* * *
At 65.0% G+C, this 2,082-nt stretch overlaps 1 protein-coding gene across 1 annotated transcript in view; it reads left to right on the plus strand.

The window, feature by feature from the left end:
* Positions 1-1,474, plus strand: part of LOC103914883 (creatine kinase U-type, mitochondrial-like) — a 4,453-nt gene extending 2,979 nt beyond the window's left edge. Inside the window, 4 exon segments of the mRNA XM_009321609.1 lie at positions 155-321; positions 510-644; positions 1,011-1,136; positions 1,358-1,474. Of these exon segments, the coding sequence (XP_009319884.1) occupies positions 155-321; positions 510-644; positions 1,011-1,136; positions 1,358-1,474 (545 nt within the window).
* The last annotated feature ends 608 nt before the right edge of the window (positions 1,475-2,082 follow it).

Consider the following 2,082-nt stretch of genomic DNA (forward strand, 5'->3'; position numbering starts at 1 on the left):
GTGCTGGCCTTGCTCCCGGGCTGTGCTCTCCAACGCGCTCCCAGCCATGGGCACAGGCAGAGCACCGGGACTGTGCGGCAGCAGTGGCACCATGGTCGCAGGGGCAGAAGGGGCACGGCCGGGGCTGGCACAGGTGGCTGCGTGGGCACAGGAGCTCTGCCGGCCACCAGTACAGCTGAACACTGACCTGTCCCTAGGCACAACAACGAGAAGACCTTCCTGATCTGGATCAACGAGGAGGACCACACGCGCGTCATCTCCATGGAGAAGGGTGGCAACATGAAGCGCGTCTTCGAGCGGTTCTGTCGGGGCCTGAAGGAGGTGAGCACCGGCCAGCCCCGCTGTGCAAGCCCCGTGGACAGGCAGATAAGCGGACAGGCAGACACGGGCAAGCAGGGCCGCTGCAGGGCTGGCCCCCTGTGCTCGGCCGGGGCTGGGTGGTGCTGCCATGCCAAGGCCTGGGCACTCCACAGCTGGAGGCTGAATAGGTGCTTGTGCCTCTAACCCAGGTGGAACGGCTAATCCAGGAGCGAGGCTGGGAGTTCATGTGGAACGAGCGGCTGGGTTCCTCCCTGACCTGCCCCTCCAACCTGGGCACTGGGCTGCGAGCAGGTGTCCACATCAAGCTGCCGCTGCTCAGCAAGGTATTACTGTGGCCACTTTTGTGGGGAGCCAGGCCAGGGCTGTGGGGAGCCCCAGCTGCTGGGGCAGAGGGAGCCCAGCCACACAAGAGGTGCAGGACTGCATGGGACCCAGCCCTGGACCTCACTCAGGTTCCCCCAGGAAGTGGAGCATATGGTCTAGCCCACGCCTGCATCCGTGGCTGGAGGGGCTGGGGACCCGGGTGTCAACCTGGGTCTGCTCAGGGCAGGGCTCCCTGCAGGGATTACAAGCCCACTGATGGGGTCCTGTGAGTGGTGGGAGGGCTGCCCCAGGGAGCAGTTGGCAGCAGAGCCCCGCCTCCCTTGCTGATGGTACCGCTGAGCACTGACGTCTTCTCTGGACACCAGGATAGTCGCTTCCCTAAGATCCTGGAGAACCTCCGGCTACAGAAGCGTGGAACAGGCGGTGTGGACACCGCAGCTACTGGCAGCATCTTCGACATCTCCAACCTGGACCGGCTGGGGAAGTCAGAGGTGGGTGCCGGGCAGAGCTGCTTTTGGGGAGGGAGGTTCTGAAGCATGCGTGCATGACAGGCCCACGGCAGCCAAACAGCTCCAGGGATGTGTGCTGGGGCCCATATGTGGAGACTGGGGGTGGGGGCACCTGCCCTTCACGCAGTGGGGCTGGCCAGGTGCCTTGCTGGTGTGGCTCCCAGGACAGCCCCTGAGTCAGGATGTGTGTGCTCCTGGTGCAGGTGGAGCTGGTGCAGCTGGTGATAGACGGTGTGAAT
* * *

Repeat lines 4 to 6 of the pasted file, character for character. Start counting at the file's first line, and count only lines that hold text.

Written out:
* The last annotated feature ends 608 nt before the right edge of the window (positions 1,475-2,082 follow it).

Consider the following 2,082-nt stretch of genomic DNA (forward strand, 5'->3'; position numbering starts at 1 on the left):
GTGCTGGCCTTGCTCCCGGGCTGTGCTCTCCAACGCGCTCCCAGCCATGGGCACAGGCAGAGCACCGGGACTGTGCGGCAGCAGTGGCACCATGGTCGCAGGGGCAGAAGGGGCACGGCCGGGGCTGGCACAGGTGGCTGCGTGGGCACAGGAGCTCTGCCGGCCACCAGTACAGCTGAACACTGACCTGTCCCTAGGCACAACAACGAGAAGACCTTCCTGATCTGGATCAACGAGGAGGACCACACGCGCGTCATCTCCATGGAGAAGGGTGGCAACATGAAGCGCGTCTTCGAGCGGTTCTGTCGGGGCCTGAAGGAGGTGAGCACCGGCCAGCCCCGCTGTGCAAGCCCCGTGGACAGGCAGATAAGCGGACAGGCAGACACGGGCAAGCAGGGCCGCTGCAGGGCTGGCCCCCTGTGCTCGGCCGGGGCTGGGTGGTGCTGCCATGCCAAGGCCTGGGCACTCCACAGCTGGAGGCTGAATAGGTGCTTGTGCCTCTAACCCAGGTGGAACGGCTAATCCAGGAGCGAGGCTGGGAGTTCATGTGGAACGAGCGGCTGGGTTCCTCCCTGACCTGCCCCTCCAACCTGGGCACTGGGCTGCGAGCAGGTGTCCACATCAAGCTGCCGCTGCTCAGCAAGGTATTACTGTGGCCACTTTTGTGGGGAGCCAGGCCAGGGCTGTGGGGAGCCCCAGCTGCTGGGGCAGAGGGAGCCCAGCCACACAAGAGGTGCAGGACTGCATGGGACCCAGCCCTGGACCTCACTCAGGTTCCCCCAGGAAGTGGAGCATATGGTCTAGCCCACGCCTGCATCCGTGGCTGGAGGGGCTGGGGACCCGGGTGTCAACCTGGGTCTGCTCAGGGCAGGGCTCCCTGCAGGGATTACAAGCCCACTGATGGGGTCCTGTGAGTGGTGGGAGGGCTGCCCCAGGGAGCAGTTGGCAGCAGAGCCCCGCCTCCCTTGCTGATGGTACCGCTGAGCACTGACGTCTTCTCTGGACACCAGGATAGTCGCTTCCCTAAGATCCTGGAGAACCTCCGGCTACAGAAGCGTGGAACAGGCGGTGTGGACACCGCAGCTACTGGCAGCATCTTCGACATCTCCAACCTGGACCGGCTGGGGAAGTCAGAGGTGGGTGCCGGGCAGAGCTGCTTTTGGGGAGGGAGGTTCTGAAGCATGCGTGCATGACAGGCCCACGGCAGCCAAACAGCTCCAGGGATGTGTGCTGGGGCCCATATGTGGAGACTGGGGGTGGGGGCACCTGCCCTTCACGCAGTGGGGCTGGCCAGGTGCCTTGCTGGTGTGGCTCCCAGGACAGCCCCTGAGTCAGGATGTGTGTGCTCCTGGTGCAGGTGGAGCTGGTGCAGCTGGTGATAGACGGTGTGAAT